Sunday, November 28, 2004


Between several good posts in several places and the holiday, I have more than a few things to say, notably about religon and morals. However, I'm exhausted and don't want to write, as I've been doing light design all day. Why write then? Because I must procrastenate; through a convoluted internet process, I've received the single most boring introductory email ever written by man. Lest the author ever read this, I'll be circumspect, but I have to complain. I netstalked this person good and proper before getting this email, so I know with complete certainty that they could have said something interesting, and yet no. Argh. Time to go deal; more either later or tomorrow.

Monday, November 08, 2004

Democratic Morality

As I've commented over at Neil's place, there is at least something to be said for moral issues in this past election and most particularly looking forward. I've been (obviously enough) seduced by George Lakoff's philosophy about morality, but it's more than that. I've been talking to a red-state, conservative christian friend and feel it's worth talking about what I've heard, even though people don't necessarily explain properly what's going on in their minds.

First, it should be clear enough that, much though we lefties like to talk about homophobia and hatred and closed-mindedness, what accessible values voters care about is what we might call societal morality -- the idea that we as a people should approve certain behaviors and disapprove others based on our shared morals. Now the more raving postmodernists among us probably abhor that idea, and even I'm made philosophically uncomfortable by it, but I think most of us would be willing to pony up that such a thing is practically important. After all, half of marriage is societal expectations of the married couple, and these things help make marriages work.

What do values voters think about societal morality? Mostly that we should have some, it appears -- that it's important that our culture embrace some set of values. Politically, "American Values" certainly is a concept, and since it's ill-defined, it's not even that hard to stand for. Culture warriors certainly do, filling that empty idea with racism, sexism, religious intolerance, and homophobia*, and they then roundly denounce the left not so much for not having their morality but for not having any morality at all. This one we walk into eyes open: the continuing fashion of moral relativism makes embracing morality of this type and on this plane profoundly distasteful, even to me, and much though I hold myself and those around me to strong moral standards, the idea that we as a society should advocate morality is something I, as a good lefty intellectual, want to distance myself from. All of this is in spite of the fact that progressives have a strong shared moral code -- we just don't talk about it.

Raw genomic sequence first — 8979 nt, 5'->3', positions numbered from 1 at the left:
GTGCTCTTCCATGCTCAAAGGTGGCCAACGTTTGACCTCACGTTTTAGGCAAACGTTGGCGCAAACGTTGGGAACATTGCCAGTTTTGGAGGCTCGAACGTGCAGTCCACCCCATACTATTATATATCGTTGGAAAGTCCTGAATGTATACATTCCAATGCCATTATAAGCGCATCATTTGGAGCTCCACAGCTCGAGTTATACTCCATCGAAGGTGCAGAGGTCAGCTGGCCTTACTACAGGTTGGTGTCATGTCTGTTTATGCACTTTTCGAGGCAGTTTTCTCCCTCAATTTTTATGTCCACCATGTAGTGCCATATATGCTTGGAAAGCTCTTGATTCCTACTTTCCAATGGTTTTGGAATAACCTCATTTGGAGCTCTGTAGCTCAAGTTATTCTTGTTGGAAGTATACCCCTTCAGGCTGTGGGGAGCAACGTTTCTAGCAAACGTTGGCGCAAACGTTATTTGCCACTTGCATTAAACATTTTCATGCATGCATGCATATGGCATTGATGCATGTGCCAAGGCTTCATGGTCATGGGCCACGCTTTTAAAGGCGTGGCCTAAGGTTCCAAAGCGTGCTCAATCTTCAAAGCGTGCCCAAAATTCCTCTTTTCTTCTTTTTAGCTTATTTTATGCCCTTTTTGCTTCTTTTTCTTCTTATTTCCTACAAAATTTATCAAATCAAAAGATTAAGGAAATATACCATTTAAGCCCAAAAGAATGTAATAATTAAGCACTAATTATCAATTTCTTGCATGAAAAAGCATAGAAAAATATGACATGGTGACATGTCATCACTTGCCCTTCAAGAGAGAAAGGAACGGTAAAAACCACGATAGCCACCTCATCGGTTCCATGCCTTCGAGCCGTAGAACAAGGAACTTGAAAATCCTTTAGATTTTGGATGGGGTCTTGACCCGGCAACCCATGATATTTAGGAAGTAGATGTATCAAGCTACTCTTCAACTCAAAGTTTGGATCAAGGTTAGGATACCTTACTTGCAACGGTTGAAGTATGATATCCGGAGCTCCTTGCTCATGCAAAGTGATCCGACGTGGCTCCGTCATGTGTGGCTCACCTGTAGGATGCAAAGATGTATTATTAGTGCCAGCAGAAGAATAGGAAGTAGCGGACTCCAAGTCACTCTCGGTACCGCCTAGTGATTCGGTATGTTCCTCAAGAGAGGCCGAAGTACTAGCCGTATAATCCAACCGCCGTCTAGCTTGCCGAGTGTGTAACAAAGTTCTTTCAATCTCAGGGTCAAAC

So let's step up. I don't just mean articulating values that drive us to enact policies here, I mean firmly and powerfully advancing a (the) coherent societal morality that guides progressives in their political thinking -- respect for others and fundamental fairness being two of the first pieces. After all, it's hard to fight something with nothing.

PS: I've been watching D. L. Hughely on Bill Maher's show -- there's a man we should send to Congress right quick. He's no Obama, but his heart and his rhetoric are very much in the right place.

*Some open and some not; my associate's positions, on closer examination, are based more on a 50's style "traditional morality" mixed with genuine Christian love, which admittedly carries its own dose of homophobia and sexism, but of a type I think non-radicals would find less vicious.

Tuesday, November 02, 2004

Well &*&%

One way or another, there are a few things that this election makes clear, in two big points with two corollaries:

-It's time to give up argument. George Lakoff's position about framing and values (see Moral Politics and Don't Think of an Elephant) I believe completely, but they're not enough. To even contest your opponent's points coherently seems to be useless, so it's time for the power of talking points and repetition. We'd do best to pick the five most plausible things we can agree on doing and spin them forever.

-This means truth is definitely dead. The simple fact that large majorities of W's supporters believe proven false things about the war on terror is everything we need to demonstrate that you win no points for being right. By this I mean let's get comfortable with lying a lot and the rest of the disingenuous business.

-Managing the press is everything. I'm talking tequila and I'm talking brown-nosing, leaking, spin, and large-scale manipulation, and I mean now.

-Therefore, negativity is unbeatable. A negative story endures, it has substance and depth and exploration; a positive story lasts one day and dies. Attack and defense is all that cuts through the screen, and which would you rather be doing?

In short, Neil, you finally win this one -- it's time for some of us to lower ourselves to their level. Let's cowboy up.